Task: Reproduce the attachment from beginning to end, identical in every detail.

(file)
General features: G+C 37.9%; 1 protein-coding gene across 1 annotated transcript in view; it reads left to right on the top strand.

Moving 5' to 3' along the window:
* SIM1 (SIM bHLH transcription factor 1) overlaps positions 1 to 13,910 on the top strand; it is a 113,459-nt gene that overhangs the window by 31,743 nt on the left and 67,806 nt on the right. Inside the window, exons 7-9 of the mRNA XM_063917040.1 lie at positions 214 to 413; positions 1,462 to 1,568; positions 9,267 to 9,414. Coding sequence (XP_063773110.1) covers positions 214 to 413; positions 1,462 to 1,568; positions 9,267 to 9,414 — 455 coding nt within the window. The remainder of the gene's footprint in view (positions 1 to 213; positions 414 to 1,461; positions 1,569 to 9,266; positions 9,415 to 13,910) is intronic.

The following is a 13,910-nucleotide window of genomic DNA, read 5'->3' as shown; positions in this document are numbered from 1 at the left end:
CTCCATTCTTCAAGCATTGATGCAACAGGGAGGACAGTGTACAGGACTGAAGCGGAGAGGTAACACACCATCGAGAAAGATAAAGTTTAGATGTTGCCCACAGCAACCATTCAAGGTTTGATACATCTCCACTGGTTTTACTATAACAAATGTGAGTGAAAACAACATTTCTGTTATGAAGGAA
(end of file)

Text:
General features: G+C 37.9%; 1 protein-coding gene across 1 annotated transcript in view; it reads left to right on the top strand.

Moving 5' to 3' along the window:
* SIM1 (SIM bHLH transcription factor 1) overlaps positions 1 to 13,910 on the top strand; it is a 113,459-nt gene that overhangs the window by 31,743 nt on the left and 67,806 nt on the right. Inside the window, exons 7-9 of the mRNA XM_063917040.1 lie at positions 214 to 413; positions 1,462 to 1,568; positions 9,267 to 9,414. Coding sequence (XP_063773110.1) covers positions 214 to 413; positions 1,462 to 1,568; positions 9,267 to 9,414 — 455 coding nt within the window. The remainder of the gene's footprint in view (positions 1 to 213; positions 414 to 1,461; positions 1,569 to 9,266; positions 9,415 to 13,910) is intronic.

The following is a 13,910-nucleotide window of genomic DNA, read 5'->3' as shown; positions in this document are numbered from 1 at the left end:
CTCCATTCTTCAAGCATTGATGCAACAGGGAGGACAGTGTACAGGACTGAAGCGGAGAGGTAACACACCATCGAGAAAGATAAAGTTTAGATGTTGCCCACAGCAACCATTCAAGGTTTGATACATCTCCACTGGTTTTACTATAACAAATGTGAGTGAAAACAACATTTCTGTTATGAAGGAA